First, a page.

Dynamic ventricular interaction in the conscious dog.
In nine conscious, chronically instrumented dogs, ultrasonic dimension transducers measured left ventricular anterior-posterior and septal-free wall minor axis and major axis diameters. Matched micromanometers measured right and left ventricular transmural and transeptal pressures. Ventricular pressures and volumes were varied by inflation of implanted vena caval and pulmonary artery occluders, and the functional significance of the two types of ventricular interaction, i.e., direct and series, was determined. The left ventricle was represented by a modified ellipsoidal geometry. Left ventricular stroke volume calculated from the dimension data correlated well with that measured directly from ascending aortic electromagnetic flow probes during all interventions (r greater than or equal to 0.96). Partial pulmonary artery occlusion significantly increased right ventricular diastolic and systolic pressures as compared to values obtained during control and venal caval occlusion. During pulmonary artery occlusion, latitudinal septal eccentricity was increased throughout the cardiac cycle compared to control and vena caval occlusion (P less than 0.05), indicating leftward interventricular septal shifting and significant alteration of left ventricular shape. The normalized diastolic pressure-volume curve was shifted to the left with pulmonary artery occlusion compared to control and indicated a decrease in left ventricular chamber compliance. However, when selected cardiac cycles with similar end-diastolic volumes from vena caval and pulmonary artery occlusions were compared, parameters of left ventricular systolic function (stroke volume, percent systolic shortening, peak aortic blood flow, peak left ventricular pressure, and its first derivative) remained relatively constant. These data suggest that mean myocardial fiber length is the major preload determinant of left ventricular systolic function independent of chamber pressure and shape, and that direct ventricular interaction mediated by interventricular septal shifting has minimal effects on systolic myocardial performance in this model. Thus, series ventricular interaction during acute imbalances in biventricular loading, where the output of the right ventricle determines the input of the left, seems to be far more important than direct interaction to the regulation of overall cardiac function.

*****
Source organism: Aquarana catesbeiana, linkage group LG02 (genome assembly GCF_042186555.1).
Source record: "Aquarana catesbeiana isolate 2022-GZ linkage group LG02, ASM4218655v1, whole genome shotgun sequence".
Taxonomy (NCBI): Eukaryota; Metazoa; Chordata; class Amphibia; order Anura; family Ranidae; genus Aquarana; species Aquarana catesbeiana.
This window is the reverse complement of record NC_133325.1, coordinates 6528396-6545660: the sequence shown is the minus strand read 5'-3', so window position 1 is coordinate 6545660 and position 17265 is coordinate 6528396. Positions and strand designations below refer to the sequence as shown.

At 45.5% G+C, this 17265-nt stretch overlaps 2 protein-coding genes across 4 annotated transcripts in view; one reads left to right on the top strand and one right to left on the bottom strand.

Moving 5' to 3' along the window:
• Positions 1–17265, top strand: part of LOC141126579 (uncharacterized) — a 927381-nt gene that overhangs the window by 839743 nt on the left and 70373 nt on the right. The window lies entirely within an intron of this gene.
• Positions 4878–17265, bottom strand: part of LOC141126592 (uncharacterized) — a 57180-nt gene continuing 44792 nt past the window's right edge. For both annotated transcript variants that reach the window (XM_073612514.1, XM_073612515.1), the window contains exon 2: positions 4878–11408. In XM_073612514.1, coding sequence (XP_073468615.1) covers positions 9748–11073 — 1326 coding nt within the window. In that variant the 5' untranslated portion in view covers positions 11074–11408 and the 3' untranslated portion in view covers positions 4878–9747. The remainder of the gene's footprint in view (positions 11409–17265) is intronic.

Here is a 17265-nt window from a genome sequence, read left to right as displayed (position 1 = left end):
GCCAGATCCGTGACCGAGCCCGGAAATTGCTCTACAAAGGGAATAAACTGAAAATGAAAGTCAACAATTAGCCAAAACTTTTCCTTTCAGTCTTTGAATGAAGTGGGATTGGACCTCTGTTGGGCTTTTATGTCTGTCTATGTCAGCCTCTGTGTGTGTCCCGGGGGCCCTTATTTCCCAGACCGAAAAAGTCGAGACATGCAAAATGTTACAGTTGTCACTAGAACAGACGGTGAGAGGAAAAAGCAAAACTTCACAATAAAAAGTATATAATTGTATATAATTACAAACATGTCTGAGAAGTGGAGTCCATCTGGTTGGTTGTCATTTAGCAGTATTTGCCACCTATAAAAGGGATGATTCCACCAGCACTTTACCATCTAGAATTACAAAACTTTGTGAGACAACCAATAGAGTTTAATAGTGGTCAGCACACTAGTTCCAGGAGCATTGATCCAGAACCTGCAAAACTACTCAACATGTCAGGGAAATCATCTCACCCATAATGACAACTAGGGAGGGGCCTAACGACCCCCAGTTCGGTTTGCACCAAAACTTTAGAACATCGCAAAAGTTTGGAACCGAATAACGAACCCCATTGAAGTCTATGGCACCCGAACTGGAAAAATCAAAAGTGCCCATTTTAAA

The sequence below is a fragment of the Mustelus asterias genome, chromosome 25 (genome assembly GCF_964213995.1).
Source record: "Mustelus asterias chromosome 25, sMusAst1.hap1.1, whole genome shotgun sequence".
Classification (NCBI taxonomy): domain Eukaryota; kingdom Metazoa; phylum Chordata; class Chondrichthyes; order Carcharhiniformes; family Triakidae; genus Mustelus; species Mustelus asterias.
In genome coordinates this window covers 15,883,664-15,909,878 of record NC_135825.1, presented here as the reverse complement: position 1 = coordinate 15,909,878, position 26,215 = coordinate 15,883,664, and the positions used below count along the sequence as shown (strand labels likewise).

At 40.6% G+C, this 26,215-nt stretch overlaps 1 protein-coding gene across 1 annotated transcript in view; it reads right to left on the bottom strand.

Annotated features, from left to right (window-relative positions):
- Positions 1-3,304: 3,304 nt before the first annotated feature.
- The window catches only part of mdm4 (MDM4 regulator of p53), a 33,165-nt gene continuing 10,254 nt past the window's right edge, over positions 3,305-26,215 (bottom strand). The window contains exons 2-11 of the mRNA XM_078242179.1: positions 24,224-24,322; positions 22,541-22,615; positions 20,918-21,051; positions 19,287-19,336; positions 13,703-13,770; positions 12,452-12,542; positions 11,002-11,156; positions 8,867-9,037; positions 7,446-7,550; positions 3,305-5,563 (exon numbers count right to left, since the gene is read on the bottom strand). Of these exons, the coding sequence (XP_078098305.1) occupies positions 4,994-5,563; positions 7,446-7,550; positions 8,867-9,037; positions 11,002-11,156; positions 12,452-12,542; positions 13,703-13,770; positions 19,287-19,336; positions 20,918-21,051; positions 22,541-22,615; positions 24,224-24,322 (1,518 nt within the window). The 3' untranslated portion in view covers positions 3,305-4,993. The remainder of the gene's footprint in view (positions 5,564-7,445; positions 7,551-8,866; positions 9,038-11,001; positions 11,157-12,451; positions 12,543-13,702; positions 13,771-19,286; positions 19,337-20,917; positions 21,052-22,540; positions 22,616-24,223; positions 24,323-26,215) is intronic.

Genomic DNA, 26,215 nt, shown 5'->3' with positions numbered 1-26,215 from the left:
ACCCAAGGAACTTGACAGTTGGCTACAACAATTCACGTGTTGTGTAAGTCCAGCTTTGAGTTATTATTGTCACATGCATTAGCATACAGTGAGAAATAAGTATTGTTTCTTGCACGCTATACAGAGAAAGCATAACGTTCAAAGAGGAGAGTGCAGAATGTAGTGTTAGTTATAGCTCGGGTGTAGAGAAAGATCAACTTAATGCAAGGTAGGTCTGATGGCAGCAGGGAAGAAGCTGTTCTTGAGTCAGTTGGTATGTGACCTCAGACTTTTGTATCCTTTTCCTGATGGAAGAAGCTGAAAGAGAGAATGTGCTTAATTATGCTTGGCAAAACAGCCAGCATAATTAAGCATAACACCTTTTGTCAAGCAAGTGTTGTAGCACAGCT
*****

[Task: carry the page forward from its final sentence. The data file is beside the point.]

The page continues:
- Copyright © 1983 by American Heart Association